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Disconnected Millennials Cannot Work

With dry sarcasm the Urban Dictionary tell us that “millennials believe themselves to be overachievers who just aren’t understood by their loser bosses….the only generation in the universe to understand the concept of work life balance and to actually want to find a fulfilling career.”
Of course it’s wrong to oversimplify one’s observations about any group, but from my own experience I do think it’s fair to say that Millennials (definitions of age vary, but they’re roughly 20-35 years old today) are high achievers who believe they can do more than what the workplace asks of them. They are not afraid to create bobblehead images of their bosses if they think their bosses are stupid. They will openly question idiotic time-consuming bureaucratic nonsense. Their relationships mean as much to them as their jobs do. And they think Gen Xers are way too intense: that life should not be taken too seriously generally.
Millennials also use social media in a very ordinary way, that is to say it is not an exception to their daily life but rather a constant accompaniment. According to YPulse chart below (data current as of September 8, 2015), which shows data about Millennials’ use of social media, 76% use Facebook at least once a day.  
Of course all age groups use social media. But for Millennials the use of technology is what sets their generation apart. This technology is fundamentally about connecting to other people as well as access to information. Consider that as long ago as 2014, according to Nielsen, 32% of adults 18-24 years old to connect while in the bathroom and 51% of those age 25-34 take time out from work to do social networking at work.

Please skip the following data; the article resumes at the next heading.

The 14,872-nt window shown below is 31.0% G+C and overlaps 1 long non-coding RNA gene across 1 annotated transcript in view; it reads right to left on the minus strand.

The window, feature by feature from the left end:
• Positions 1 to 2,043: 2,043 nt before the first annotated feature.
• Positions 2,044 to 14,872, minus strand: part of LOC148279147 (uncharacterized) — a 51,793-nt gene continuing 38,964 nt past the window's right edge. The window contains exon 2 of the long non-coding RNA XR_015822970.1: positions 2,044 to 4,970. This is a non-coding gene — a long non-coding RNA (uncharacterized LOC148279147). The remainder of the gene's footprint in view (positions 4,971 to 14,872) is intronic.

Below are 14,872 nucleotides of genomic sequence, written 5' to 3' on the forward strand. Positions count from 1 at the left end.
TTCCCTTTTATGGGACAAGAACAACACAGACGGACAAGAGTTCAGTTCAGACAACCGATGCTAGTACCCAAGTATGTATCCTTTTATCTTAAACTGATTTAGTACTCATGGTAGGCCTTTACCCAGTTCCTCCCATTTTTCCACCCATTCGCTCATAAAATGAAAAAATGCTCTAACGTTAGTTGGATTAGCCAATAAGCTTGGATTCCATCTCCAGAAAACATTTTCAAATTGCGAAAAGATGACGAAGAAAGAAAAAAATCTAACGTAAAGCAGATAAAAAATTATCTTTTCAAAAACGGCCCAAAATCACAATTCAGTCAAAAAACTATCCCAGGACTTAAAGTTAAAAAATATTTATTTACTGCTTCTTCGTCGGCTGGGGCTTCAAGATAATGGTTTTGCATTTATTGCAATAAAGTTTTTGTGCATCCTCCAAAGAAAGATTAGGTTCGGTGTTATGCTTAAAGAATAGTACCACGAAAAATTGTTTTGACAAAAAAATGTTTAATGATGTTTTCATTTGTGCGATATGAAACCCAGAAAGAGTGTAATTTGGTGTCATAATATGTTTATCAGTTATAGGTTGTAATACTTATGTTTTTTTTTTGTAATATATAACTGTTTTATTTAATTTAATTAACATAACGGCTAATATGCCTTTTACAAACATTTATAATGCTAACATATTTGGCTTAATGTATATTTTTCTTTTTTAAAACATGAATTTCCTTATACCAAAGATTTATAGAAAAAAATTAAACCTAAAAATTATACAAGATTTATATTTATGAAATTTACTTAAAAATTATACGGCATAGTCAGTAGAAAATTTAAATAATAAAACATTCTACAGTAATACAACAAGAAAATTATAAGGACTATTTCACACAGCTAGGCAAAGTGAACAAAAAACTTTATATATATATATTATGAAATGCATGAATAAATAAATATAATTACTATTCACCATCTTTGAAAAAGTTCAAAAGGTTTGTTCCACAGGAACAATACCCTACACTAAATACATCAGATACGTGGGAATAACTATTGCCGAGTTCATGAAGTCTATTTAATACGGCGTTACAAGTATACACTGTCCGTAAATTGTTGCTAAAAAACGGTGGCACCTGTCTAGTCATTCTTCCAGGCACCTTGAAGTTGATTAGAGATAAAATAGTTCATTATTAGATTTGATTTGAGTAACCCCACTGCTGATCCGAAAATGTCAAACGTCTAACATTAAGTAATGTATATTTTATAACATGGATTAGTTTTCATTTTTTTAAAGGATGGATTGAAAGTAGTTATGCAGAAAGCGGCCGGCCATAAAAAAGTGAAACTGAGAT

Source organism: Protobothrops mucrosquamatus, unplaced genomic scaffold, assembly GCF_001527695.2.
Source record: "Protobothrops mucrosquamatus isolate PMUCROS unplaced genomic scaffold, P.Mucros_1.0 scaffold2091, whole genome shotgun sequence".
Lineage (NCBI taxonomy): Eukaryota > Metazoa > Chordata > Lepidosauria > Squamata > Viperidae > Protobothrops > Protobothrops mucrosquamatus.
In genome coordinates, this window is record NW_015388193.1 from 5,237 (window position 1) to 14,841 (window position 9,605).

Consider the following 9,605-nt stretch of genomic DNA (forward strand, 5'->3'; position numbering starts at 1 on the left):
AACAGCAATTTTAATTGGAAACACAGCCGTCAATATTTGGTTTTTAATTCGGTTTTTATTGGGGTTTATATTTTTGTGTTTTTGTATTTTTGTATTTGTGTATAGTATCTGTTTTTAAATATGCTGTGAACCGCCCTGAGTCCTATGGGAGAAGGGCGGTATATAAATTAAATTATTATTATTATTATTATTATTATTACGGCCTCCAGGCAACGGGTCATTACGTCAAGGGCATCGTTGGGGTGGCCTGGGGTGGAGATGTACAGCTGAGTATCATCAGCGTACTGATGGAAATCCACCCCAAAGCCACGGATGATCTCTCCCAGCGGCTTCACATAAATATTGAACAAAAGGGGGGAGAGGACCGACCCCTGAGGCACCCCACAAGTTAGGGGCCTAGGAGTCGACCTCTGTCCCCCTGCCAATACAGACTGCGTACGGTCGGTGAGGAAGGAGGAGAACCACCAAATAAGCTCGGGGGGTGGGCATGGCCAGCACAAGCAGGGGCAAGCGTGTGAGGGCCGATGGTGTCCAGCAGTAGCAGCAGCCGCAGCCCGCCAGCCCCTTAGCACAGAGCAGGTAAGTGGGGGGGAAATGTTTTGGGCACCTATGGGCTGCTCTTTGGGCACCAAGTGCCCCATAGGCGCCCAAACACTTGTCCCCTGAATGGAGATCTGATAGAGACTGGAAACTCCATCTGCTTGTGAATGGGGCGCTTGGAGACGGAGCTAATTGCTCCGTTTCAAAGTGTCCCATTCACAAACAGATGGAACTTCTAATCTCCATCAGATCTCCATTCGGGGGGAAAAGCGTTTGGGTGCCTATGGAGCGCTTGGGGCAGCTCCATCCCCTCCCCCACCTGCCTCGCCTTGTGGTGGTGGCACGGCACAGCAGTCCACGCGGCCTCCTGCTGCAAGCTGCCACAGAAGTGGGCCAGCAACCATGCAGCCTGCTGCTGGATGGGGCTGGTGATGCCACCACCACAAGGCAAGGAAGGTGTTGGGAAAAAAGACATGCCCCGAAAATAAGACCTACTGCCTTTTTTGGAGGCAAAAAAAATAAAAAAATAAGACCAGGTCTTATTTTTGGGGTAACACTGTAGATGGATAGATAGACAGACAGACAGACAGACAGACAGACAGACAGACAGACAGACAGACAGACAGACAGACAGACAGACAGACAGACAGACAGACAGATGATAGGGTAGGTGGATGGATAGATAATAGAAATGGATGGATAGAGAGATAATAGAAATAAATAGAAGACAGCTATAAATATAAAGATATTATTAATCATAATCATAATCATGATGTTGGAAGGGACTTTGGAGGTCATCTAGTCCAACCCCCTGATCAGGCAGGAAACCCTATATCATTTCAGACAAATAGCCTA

If you want to work effectively with Millennials, you’ve got to respect their expertise, their positivity and their efficient and balanced approach to work. You’ve also got to embrace their innate adoption of social networking tools both on the job and off.
Of course, “Social networking” means more than just giving Millennials a place to put files where others can see them. It’s far beyond reluctantly “letting them” use their iPhone on the side. It is about establishing social communities that are vibrant — just as compelling, open and all-encompassing as Facebook will ever be.
If you haven’t implemented one of these tools in your workplace yet — no matter how tiny you think your business is or how minimally you think employees need it — now is a good time to consider it, if you want to recruit and retain top talent.
All opinions my own. Photo by Paul Keheler via Wikipedia/Flickr (Creative Commons)

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